Because they are high quality companies. Lots of other investors we track also love those companies, such as Tom Russo. He loves those companies too. And he loves the family-operated businesses too, their long term history. Are there any other reasons that you own those companies?

TG: Well, part of the reasons that he likes families is because families often times tend to have a longer time horizons than the next quarter or what their next bonus payment is going to be. It's their legacy. There's a cultural, mental ownership that's different than just pure financial ownership, and you don't have to be a family member to feel that way. Using Markel as an example, I'm not a member of the Markel family, a lot of my peers and colleagues here are not members of the Markel family, but we feel as if we are. I think that makes our business better.

Okay. I guess your experience in Markel probably helps you understand the family part of business very well.

TG: That is correct.

How about Japan?

TG: The stocks have been cheap for a long time. I don't have any particular expertise in that market.

How about China?

TG: That is highly controversial. There are very intelligent, skilled people who talk about the ongoing growth of China. There are other highly intelligent skilled thoughtful people who point out a potential real estate bubble and think that China is going to pop. I don't really know. But I do believe that people are getting connected to other people around the world through trade, through communication, through travel. All of those forces are just unstoppable. Everybody is going to benefit from this.

Okay. One of the questions is about Carmax (KMX, Financial). It's one of your largest holdings and what are your thoughts on the business, the future growth, the valuation, the management?

TG: I think that is a business that will continue to grow. They only had eight or ten dealerships when we first started buying it. But those days they thought they could have 100. I don't see any reason why you can't have a Carmax in a lot of towns way beyond what they're talking about right now. I think being the number one dealer, and having the number one market share in used car arena gives you great information on what transaction prices are. Then you work on the process to be as quick and as cost efficient in fixing the car and getting it sold, and have the confidence from customers when you offer warranties on the products. Those factors create a virtuous cycle. The more you do, the more you can do, the better the pricing is, the more the customers like you, the more your brand matters. The company will be around for a good long time. The management has done a very good job of creating the system and executing it.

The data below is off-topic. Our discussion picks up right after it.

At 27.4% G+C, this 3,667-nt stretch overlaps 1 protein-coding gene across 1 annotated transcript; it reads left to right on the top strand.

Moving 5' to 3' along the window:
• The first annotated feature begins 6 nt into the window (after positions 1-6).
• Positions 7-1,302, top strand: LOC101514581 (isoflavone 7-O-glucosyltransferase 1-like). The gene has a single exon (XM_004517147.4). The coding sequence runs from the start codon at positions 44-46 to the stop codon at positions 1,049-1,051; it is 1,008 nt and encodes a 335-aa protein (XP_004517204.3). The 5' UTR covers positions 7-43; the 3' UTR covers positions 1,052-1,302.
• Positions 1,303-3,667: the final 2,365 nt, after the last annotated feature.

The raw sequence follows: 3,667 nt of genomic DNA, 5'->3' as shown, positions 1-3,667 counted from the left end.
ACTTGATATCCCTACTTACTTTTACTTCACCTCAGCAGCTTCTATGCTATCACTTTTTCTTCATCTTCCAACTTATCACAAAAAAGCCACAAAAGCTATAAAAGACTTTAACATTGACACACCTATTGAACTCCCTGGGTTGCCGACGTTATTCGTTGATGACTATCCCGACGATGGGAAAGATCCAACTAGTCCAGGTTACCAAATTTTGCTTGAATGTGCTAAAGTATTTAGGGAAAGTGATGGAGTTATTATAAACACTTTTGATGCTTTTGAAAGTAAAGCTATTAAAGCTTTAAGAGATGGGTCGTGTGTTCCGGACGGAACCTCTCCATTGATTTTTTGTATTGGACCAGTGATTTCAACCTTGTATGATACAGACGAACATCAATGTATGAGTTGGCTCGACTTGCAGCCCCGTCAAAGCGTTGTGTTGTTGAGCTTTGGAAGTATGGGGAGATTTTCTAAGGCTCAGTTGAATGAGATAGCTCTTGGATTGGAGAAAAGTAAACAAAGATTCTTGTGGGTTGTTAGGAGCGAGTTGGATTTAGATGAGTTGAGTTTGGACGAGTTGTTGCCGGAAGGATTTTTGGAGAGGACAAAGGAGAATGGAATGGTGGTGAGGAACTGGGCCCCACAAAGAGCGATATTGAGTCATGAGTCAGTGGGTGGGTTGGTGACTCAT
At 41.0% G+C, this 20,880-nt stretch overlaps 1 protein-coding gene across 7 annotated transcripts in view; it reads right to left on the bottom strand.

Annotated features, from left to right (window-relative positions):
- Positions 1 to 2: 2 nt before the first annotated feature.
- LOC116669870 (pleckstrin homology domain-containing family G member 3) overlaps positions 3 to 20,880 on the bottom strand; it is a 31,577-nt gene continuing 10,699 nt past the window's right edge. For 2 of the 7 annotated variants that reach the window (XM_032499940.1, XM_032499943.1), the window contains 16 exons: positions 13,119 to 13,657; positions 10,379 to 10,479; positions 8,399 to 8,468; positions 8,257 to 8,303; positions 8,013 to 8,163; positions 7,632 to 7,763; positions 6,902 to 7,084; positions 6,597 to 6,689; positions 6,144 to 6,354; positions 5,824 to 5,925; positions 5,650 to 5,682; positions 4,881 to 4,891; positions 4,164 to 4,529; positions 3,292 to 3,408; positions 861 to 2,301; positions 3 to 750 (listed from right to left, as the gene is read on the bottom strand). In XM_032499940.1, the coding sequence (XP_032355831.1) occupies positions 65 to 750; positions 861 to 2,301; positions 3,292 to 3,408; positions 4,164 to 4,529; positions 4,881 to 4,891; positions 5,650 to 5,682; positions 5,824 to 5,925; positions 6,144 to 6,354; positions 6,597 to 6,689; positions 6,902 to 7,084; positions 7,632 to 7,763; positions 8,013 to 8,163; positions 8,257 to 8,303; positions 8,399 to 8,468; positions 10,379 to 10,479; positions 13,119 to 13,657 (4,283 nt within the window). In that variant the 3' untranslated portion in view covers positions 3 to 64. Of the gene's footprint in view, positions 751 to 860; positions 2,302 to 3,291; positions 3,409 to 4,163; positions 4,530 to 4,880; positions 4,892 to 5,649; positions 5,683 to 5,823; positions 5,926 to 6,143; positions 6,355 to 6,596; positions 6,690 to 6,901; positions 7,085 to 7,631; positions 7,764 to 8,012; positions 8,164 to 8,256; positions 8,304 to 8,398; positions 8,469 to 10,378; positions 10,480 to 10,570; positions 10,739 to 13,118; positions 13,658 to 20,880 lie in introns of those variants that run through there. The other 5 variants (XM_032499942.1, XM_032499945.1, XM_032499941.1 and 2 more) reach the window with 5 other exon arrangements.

How about the current valuation? The stock has gone up a lot.

TG: Well that happens when you have a good company doing the right thing.

That makes sense. That's actually the kind of company that value investors should buy and hold forever. If you had to choose one investment other than Markel, with a long term holding period now, which one would you recommend?

TG: Well, I don't have a specific name that I want to suggest for that, because if you only choose one, you would make that choice differently than if you could choose ten or twenty. I need to allow something to go wrong, which is what diversification allows you to do. Charlie Munger is correct when he said that diversification is, "protection against ignorance". You may minimize ignorance as much as possible, but I think it is arrogant to say that you can completely eliminate it. Maybe someone else can, but I can't. I don't know how to do that. So I always want to allow myself some room to be wrong, to be ignorant, to find out that things didn't play out the way I expected. Therefore having a portfolio having more than one position makes a lot of sense, and it's the way I view things. What I would say, is that a lot of people are just very negative about stocks, and owning businesses. I still want to own businesses with global growth prospects, as opposed to earning fixed income levels of interest rates that they're paying. So I'm pretty positive about the equity markets in general. The global companies we talked about are the core of my portfolio.

Okay. So basically, mostly high quality large cap companies.

TG: Right now, because I think that's where the value is. It changes over time. 15 years ago I owned a lot of micro cap, small cap companies, and REITS because that's where the values were in my opinion. I didn't own of the any of the large cap companies. Today it's sort of the reverse. The vast majority of my portfolio is in the large cap global companies. It goes through a normal cycle.

Okay. That's why you own WalMart, Exxon Mobil, UPS, Disney?

TG: Yes. I love all of those companies, I think that they're marvelous companies at great prices right now.

Okay. Do you have any opinion on a very hot stock, Apple?

TG: I don't. It's something I wish I had, but I don't know how to make any money on that one.

You've talked a lot about why you buy a stock, can you discuss your sell strategy?

TG: In general, we hope to be able to buy a stock and never sell it. That would mean that we own a successful business that is continuing to grow and compound value. As such, the main reason we sell is that we recognize we made a mistake when we bought something i.e. it is not as good a business as we hoped, or we reach the conclusion that the business will not grow and compound value going forward.

I think that if you limit your buying to things you will be able to own for a long time, you will put more thought into whether to buy it or not and that leads to better long term decisions. We are not traders or looking to buy and sell quickly, so our sell strategy largely reflects mistakes and disappointments. Unfortunately, we've got our share of those and likely will continue to have them as well!